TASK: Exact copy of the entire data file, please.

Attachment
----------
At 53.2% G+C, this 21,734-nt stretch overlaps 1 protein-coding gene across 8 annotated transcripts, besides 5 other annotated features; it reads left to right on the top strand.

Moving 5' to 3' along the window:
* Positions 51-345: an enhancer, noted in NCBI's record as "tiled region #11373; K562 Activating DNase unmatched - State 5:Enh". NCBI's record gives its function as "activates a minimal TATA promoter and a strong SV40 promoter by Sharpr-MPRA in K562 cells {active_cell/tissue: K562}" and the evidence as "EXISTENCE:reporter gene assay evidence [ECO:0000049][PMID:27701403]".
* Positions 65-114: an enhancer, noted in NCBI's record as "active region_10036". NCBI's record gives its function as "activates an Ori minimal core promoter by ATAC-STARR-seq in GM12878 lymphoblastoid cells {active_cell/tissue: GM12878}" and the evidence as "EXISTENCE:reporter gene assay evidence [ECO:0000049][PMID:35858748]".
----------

At 53.2% G+C, this 21,734-nt stretch overlaps 1 protein-coding gene across 8 annotated transcripts, besides 5 other annotated features; it reads left to right on the top strand.

Moving 5' to 3' along the window:
* Positions 51-345: an enhancer, noted in NCBI's record as "tiled region #11373; K562 Activating DNase unmatched - State 5:Enh". NCBI's record gives its function as "activates a minimal TATA promoter and a strong SV40 promoter by Sharpr-MPRA in K562 cells {active_cell/tissue: K562}" and the evidence as "EXISTENCE:reporter gene assay evidence [ECO:0000049][PMID:27701403]".
* Positions 65-114: an enhancer, noted in NCBI's record as "active region_10036". NCBI's record gives its function as "activates an Ori minimal core promoter by ATAC-STARR-seq in GM12878 lymphoblastoid cells {active_cell/tissue: GM12878}" and the evidence as "EXISTENCE:reporter gene assay evidence [ECO:0000049][PMID:35858748]".